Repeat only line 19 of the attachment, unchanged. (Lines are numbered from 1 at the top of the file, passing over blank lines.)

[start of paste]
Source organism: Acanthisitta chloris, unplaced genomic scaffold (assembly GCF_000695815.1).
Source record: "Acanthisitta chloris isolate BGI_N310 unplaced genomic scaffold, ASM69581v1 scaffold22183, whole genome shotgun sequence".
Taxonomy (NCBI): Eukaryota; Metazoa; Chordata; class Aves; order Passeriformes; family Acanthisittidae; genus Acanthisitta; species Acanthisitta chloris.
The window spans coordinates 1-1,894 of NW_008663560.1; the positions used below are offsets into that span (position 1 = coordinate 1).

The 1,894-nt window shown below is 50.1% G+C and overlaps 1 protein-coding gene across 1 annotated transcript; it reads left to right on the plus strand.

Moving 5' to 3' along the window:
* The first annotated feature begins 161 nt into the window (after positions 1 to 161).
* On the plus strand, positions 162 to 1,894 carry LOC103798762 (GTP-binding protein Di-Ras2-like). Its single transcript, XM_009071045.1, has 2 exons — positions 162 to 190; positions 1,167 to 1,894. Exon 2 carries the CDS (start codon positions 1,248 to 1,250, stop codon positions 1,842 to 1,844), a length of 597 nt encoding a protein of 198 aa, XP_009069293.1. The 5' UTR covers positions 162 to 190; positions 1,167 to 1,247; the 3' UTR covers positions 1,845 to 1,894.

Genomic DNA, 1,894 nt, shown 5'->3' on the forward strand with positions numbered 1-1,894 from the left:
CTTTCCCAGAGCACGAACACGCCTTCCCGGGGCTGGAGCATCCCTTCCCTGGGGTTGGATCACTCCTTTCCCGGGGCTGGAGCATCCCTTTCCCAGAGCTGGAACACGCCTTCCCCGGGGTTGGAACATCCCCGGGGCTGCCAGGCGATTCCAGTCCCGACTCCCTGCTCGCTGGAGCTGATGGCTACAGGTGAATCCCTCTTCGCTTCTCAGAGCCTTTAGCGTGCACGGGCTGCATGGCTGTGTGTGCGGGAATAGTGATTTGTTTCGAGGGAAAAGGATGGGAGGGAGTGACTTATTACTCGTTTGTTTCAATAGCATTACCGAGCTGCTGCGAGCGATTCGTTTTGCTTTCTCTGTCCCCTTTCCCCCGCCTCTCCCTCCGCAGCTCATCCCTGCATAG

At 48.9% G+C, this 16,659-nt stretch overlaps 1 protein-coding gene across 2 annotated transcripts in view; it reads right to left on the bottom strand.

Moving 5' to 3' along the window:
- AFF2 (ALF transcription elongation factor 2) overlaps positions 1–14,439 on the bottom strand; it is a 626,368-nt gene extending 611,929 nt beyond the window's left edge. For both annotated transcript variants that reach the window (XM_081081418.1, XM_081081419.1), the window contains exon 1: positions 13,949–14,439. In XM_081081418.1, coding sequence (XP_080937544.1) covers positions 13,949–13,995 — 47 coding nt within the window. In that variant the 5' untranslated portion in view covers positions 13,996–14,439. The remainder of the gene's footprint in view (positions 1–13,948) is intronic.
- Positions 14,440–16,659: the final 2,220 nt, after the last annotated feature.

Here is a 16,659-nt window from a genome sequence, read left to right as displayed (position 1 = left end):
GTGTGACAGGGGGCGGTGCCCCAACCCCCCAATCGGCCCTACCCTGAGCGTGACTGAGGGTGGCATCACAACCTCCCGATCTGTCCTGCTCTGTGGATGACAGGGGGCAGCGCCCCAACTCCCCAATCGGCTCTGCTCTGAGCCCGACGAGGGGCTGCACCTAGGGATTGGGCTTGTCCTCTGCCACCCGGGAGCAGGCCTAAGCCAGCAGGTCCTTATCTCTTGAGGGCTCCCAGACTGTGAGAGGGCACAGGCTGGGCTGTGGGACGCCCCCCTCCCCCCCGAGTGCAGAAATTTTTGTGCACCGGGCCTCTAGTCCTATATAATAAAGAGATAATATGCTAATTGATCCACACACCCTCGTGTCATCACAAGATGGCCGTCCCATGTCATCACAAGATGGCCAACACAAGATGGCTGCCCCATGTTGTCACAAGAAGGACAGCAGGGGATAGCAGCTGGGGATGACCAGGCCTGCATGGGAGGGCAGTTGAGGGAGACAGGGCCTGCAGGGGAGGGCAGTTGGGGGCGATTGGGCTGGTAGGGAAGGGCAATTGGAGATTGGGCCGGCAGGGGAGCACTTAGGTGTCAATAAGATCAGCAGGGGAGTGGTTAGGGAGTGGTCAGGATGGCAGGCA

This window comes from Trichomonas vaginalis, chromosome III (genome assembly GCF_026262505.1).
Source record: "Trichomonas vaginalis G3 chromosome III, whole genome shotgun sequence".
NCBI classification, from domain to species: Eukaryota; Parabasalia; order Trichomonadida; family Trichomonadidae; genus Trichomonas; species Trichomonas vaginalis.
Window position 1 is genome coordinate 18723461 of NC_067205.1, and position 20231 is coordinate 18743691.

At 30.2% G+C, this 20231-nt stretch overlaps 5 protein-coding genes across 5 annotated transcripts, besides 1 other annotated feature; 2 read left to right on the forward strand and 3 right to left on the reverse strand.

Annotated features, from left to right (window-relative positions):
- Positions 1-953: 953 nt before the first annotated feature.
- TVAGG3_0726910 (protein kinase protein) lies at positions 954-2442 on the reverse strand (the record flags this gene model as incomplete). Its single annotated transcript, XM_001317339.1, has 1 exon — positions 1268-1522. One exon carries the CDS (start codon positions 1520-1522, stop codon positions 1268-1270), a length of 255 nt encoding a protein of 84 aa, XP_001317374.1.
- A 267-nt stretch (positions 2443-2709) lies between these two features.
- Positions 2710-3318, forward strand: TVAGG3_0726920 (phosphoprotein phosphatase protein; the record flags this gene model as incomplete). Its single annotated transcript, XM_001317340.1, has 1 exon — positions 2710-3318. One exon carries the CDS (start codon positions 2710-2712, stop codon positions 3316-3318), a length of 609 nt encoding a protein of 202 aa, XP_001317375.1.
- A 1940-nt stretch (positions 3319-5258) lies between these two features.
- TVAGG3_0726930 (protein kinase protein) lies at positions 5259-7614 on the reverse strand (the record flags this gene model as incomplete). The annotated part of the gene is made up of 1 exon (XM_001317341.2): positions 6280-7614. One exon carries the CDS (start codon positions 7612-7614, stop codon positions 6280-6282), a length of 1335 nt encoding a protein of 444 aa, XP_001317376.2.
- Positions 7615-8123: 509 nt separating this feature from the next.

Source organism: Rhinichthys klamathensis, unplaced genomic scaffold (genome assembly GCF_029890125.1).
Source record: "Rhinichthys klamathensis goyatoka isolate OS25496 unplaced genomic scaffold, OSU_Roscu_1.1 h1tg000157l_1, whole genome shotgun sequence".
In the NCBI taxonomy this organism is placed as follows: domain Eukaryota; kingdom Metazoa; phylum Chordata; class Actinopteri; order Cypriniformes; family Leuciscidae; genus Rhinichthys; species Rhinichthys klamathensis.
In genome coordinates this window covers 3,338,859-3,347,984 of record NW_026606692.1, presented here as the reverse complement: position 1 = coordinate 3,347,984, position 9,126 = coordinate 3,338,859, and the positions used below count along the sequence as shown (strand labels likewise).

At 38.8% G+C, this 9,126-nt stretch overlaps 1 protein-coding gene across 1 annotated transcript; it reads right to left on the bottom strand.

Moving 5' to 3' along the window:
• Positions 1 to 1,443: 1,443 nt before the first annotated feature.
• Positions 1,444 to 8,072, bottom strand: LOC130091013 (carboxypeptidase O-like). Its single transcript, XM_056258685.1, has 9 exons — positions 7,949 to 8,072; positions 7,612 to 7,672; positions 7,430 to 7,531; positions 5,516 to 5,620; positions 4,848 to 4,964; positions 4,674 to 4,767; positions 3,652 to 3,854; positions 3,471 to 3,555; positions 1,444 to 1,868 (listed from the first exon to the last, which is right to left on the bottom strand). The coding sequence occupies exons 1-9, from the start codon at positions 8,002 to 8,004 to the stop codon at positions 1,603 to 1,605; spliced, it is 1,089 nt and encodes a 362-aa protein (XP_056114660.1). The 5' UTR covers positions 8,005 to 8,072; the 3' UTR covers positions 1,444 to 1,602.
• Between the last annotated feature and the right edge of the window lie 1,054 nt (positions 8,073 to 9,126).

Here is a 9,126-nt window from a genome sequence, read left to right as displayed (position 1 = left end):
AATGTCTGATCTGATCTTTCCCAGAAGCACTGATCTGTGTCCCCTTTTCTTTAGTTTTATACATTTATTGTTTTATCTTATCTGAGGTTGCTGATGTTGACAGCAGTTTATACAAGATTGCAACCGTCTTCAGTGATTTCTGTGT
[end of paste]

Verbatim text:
NCBI classification, from domain to species: Eukaryota; Parabasalia; order Trichomonadida; family Trichomonadidae; genus Trichomonas; species Trichomonas vaginalis.